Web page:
News | 23 September 2021
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Green light to a healthier, safer low carbon city

Wellington City Council today gave the green light to consult on a connected bike network that will make streets safer and healthier for everyone.

Shared pathways along Cobham Drive

The Council also voted to get going quickly on safer bike routes between Newtown and the city, and the Botanic Garden ki Paekākā and the city. These will be developed using adaptable materials, so people can use them, make suggestions, and help refine the design. 

Transitional changes like this will include pedestrian and public transport benefits, and pave the way for bigger changes that will come through the Let’s Get Wellington Moving programme.

Mayor Andy Foster says rolling out a fully connected, 147km network of safer routes over the next 10 years so people can choose to bike, scoot, walk or take public transport will help set the city up for a more sustainable lower carbon future. 

“Public engagement for the bike network will run alongside engagement for a big picture LGWM programme and District Plan. We are very keen, in the latter part of this year, to put our integrated and transformational transport and urban district plan before our community,” says Mayor Foster.

Councillor Iona Pannett, Chair of Pūroro Āmua, the Planning and Environment Committee, is excited that today’s vote will see transitional changes happening more quickly in some parts of the city.

“I want everyone, including children and young people, to be able to get to schools, shops, parks, beaches, and between neighbourhoods and the city safely and independently. Getting connections in quickly to Newtown and the Botanic Garden is a great start.”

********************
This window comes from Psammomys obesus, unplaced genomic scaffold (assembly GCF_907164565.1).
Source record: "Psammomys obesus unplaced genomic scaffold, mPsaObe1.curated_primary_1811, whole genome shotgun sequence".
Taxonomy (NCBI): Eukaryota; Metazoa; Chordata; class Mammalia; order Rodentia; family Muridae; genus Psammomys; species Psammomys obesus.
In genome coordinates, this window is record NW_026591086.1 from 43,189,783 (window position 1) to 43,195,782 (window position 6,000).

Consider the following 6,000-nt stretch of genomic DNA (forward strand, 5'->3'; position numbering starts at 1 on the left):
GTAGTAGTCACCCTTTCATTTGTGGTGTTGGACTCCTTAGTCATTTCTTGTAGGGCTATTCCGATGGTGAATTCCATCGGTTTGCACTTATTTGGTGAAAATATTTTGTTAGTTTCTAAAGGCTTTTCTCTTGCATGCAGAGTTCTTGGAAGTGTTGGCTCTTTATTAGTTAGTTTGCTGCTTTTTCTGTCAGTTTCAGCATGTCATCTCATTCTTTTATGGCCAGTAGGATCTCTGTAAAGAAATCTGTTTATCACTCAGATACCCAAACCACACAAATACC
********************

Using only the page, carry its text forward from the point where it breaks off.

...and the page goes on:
Capital Coast District Health Board Chief Financial Officer Rosalie Percival says today’s vote is fantastic news. 

“The commitment to develop a network that will help more Wellingtonians to be able to safely choose to bike or walk, and enjoy the health and well-being benefits is great for our city.
“We’re delighted to see a safer biking connection between Newtown and the city is going to be one of the first things to happen. More than 5000 people work at Wellington Hospital and this will support other work we are doing to enable more of our staff to be able to commute sustainably and conveniently.
“Battling traffic and finding a park can be frustrating and time consuming. We acknowledge and support the great work Wellington City Council and Metlink are doing to improve active and public transport options to Wellington Hospital.”

Councillor Tamatha Paul, Deputy Chair of Pūroro Āmua, says Wellingtonians have been very clear. They want local action in response to the climate and ecological emergency.  

“Road transport contributes about 34 percent of the city’s carbon emissions ¬– so making it possible for more of us to get places in low carbon ways is critical. There’s no time to waste.”